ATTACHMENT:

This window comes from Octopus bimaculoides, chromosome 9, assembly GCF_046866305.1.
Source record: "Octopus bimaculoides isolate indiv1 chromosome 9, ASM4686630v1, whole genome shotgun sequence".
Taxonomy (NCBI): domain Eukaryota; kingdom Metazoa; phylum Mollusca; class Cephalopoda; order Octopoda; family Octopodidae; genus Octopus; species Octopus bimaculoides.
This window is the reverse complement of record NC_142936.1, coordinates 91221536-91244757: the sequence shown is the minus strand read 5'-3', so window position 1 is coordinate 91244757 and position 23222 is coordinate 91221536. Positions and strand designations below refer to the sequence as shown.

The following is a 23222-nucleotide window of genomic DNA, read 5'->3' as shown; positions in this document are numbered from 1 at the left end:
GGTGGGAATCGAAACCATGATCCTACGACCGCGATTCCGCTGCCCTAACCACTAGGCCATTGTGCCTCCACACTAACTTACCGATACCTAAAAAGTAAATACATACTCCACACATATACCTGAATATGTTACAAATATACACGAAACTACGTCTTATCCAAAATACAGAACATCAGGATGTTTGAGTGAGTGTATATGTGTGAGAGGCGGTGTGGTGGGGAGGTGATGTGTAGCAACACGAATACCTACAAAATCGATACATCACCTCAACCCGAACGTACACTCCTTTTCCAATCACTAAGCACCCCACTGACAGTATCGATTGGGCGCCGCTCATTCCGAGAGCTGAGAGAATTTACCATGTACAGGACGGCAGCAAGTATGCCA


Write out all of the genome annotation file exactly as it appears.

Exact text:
This window comes from Octopus bimaculoides, chromosome 9, assembly GCF_046866305.1.
Source record: "Octopus bimaculoides isolate indiv1 chromosome 9, ASM4686630v1, whole genome shotgun sequence".
Taxonomy (NCBI): domain Eukaryota; kingdom Metazoa; phylum Mollusca; class Cephalopoda; order Octopoda; family Octopodidae; genus Octopus; species Octopus bimaculoides.
This window is the reverse complement of record NC_142936.1, coordinates 91221536-91244757: the sequence shown is the minus strand read 5'-3', so window position 1 is coordinate 91244757 and position 23222 is coordinate 91221536. Positions and strand designations below refer to the sequence as shown.

The following is a 23222-nucleotide window of genomic DNA, read 5'->3' as shown; positions in this document are numbered from 1 at the left end:
GGTGGGAATCGAAACCATGATCCTACGACCGCGATTCCGCTGCCCTAACCACTAGGCCATTGTGCCTCCACACTAACTTACCGATACCTAAAAAGTAAATACATACTCCACACATATACCTGAATATGTTACAAATATACACGAAACTACGTCTTATCCAAAATACAGAACATCAGGATGTTTGAGTGAGTGTATATGTGTGAGAGGCGGTGTGGTGGGGAGGTGATGTGTAGCAACACGAATACCTACAAAATCGATACATCACCTCAACCCGAACGTACACTCCTTTTCCAATCACTAAGCACCCCACTGACAGTATCGATTGGGCGCCGCTCATTCCGAGAGCTGAGAGAATTTACCATGTACAGGACGGCAGCAAGTATGCCA